Stettner: The United States has an immigrant problem

Alexandra Stettner

Editor’s Note: All opinion section content reflects the views of the individual author only and does not represent a stance taken by the Collegian or its editorial board.

NPR recently told me a story I had never heard before: the history of German-Americans during World War I. In 1910, there was an influx of German migrants coming to the United States right before the war kicked into gear. Unfortunately, given the intense conflict with Germany, many German-Americans were seen as being too sympathetic to the enemy and totalitarian regimes, resulting in a slew of xenophobic social norms and policies. Many of these immigrants wanted absolutely nothing to do with the land that they came from.

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According to NPR, Germany was forbidden from being studied by a quarter of American students in school. German-American media was heavily censored, libraries pulled German books off the shelves, prominent German-Americans lost their positions and internment for German-Americans was an option.

The term “hyphenated” American also became popular. The term was used in a derogatory way to belittle a group into thinking that they were not truly American as if those who have immigrated to America somehow were required to lose any ethnic identity they may have. Presidents Roosevelt and Wilson are quoted in saying that those communities are not “truly” American, while many of them had become citizens, sent their kids to school and worked.

Every non-native person in the United States is a product of immigration. To think that because your family has been here longer, you can identify as somehow a “better” American is absolutely absurd. We all came here simply for a better life or to take an opportunity and yet Americans time and time again tear down and abuse immigrants.

This story reminded me of the other “hyphenated” Americans: Irish-Americans, Chinese-Americans, Japanese-Americans, all who faced internment camps, terrible work conditions, prejudice and stereotypes.

Beyond the horrible treatment of fellow humans and their families, the anti-immigration sentiment has broad impacts on our economy and culture.

Standard economics tell us that as the labor market increases, or as the number of immigrants increase, wages will drop. However, immigrants also bring several benefits: increased investments by firms from a greater labor market, more room for established Americans to get promotions and the smoothing out of localized booms and busts because immigrants are typically more willing to move. Economists have learned that the benefits balance the costs and that immigrants have little impact on wages overall for the whole country.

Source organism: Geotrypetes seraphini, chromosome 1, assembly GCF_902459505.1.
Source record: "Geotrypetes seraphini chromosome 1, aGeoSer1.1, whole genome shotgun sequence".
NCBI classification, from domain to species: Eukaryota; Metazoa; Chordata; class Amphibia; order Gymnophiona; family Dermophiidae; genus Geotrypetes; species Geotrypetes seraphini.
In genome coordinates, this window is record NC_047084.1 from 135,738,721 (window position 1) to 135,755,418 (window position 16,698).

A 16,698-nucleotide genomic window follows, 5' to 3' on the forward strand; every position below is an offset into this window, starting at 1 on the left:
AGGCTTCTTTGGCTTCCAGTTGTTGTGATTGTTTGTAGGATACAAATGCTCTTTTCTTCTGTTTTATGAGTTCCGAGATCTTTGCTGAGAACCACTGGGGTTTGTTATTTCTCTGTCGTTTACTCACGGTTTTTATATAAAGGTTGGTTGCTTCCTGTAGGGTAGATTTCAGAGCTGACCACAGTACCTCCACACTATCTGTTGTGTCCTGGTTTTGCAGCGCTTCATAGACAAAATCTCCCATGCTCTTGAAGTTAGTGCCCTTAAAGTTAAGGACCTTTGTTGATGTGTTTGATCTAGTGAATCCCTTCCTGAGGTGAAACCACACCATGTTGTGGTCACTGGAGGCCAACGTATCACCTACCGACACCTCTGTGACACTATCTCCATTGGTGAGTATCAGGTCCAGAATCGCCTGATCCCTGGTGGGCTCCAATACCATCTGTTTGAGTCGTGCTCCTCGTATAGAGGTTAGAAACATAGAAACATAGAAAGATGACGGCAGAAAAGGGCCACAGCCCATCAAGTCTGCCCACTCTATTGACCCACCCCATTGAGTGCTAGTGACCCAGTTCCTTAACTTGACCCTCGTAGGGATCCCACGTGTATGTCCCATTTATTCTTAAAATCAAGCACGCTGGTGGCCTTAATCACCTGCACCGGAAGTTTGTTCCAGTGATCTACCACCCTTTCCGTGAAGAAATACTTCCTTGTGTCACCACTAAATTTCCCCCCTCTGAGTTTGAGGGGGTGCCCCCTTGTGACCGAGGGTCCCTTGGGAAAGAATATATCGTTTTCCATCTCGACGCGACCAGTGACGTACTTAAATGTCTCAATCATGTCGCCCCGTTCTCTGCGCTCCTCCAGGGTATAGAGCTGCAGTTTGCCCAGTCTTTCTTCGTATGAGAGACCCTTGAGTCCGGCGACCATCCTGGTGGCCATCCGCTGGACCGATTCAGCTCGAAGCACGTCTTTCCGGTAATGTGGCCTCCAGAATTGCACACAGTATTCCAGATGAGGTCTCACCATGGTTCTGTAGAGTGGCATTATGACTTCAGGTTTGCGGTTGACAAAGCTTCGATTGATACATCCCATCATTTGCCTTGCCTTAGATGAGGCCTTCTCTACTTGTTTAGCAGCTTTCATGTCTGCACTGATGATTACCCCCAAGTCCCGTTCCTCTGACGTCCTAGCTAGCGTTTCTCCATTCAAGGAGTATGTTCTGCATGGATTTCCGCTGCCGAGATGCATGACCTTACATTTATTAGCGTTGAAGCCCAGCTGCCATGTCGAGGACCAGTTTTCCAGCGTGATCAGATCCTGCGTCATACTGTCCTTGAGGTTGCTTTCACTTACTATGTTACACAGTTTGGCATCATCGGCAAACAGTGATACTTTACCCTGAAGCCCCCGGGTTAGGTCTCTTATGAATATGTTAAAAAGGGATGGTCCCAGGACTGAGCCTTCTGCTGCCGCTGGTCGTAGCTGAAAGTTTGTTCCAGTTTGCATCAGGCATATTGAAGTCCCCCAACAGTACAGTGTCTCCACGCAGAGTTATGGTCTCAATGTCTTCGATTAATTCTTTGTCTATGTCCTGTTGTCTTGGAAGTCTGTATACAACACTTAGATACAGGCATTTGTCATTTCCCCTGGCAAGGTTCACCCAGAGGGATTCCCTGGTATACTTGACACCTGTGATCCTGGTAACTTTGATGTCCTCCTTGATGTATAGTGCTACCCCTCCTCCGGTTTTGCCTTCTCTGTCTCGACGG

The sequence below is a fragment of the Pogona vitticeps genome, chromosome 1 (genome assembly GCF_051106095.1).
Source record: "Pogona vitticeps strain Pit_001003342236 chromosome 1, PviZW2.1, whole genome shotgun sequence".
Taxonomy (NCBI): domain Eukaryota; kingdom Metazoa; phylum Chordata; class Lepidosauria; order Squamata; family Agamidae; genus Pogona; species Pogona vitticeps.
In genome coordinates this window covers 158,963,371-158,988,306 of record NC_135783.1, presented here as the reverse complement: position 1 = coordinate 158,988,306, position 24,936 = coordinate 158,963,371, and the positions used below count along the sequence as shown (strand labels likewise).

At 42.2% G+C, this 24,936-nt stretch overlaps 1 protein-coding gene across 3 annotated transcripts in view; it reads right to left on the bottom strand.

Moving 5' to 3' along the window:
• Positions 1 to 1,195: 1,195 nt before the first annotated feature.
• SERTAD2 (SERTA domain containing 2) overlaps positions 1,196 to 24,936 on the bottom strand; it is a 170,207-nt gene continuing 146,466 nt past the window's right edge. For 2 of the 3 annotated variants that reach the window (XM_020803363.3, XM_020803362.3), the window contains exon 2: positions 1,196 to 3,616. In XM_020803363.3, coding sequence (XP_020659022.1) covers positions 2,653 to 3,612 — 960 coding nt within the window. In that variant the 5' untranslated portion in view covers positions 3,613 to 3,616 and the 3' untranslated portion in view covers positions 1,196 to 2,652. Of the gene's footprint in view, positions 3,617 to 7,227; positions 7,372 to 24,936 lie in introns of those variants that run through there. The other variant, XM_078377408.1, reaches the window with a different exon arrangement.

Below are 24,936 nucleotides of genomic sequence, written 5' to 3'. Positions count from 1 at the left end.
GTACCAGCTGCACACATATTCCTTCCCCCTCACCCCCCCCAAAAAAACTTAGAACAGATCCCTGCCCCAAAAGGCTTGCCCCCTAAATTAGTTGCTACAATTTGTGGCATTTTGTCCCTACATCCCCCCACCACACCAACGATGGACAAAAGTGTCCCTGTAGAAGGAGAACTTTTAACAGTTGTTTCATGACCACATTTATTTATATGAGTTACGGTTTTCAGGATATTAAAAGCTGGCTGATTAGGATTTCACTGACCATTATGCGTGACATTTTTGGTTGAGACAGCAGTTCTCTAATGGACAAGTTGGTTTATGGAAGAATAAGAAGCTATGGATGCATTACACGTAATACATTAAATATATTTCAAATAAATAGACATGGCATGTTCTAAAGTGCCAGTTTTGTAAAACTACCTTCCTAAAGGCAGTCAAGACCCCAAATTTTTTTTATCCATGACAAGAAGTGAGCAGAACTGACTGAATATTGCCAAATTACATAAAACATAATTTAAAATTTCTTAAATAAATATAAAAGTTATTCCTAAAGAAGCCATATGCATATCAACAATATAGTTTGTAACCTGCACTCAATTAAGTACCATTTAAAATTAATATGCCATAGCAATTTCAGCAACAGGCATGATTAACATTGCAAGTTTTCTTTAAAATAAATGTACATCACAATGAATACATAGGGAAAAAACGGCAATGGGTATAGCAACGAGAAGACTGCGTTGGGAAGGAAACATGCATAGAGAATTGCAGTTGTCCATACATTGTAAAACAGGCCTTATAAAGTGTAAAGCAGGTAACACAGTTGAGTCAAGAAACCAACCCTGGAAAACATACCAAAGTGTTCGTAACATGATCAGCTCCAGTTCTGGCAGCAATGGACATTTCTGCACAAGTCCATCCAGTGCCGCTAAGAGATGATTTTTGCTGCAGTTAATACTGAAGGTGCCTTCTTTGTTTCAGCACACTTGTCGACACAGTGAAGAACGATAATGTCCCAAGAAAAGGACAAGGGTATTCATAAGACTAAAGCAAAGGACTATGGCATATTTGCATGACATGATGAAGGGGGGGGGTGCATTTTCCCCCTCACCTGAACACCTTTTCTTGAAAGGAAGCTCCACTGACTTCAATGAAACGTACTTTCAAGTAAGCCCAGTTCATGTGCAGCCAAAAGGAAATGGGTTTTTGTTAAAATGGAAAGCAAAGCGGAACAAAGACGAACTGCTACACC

To top it off, America has long been a place that attracts highly educated immigrants. A quarter of the U.S.-based Nobel laureates have been foreign born, 25 percent of tech start ups founded in 2006 were by founded by immigrants and 30 percent of productivity growth can be attributed to the influx of STEM working immigrants. This helped raise the per capita income by 8 percent in the last 20 years. Our agricultural industry relies on undocumented workers to do the work as Americans continue to turn down those jobs in pursuit for “better” opportunities.

This country cannot function or grow without immigrants. We can’t innovate or develop. We have to raise the voices of these marginalized communities because according to the math, that’s how we grow.

Beyond economics, and the most important in my opinion, immigrants and their native culture add so much to our own culture. They come from different perspectives and their voices can challenge, enlighten and educate us.

America has an immigrant problem. Not that we have too many immigrants or that immigrants are ruining our economy and jobs, but that for some reason Americans can’t handle immigrants coming into this country. It’s illogical and loaded with hate. We no longer live in the 19th century, so you’d think that we would learn from our mistakes.

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Collegian Columnist can be reached at letters@collegian.com and on Twitter at @alexstetts.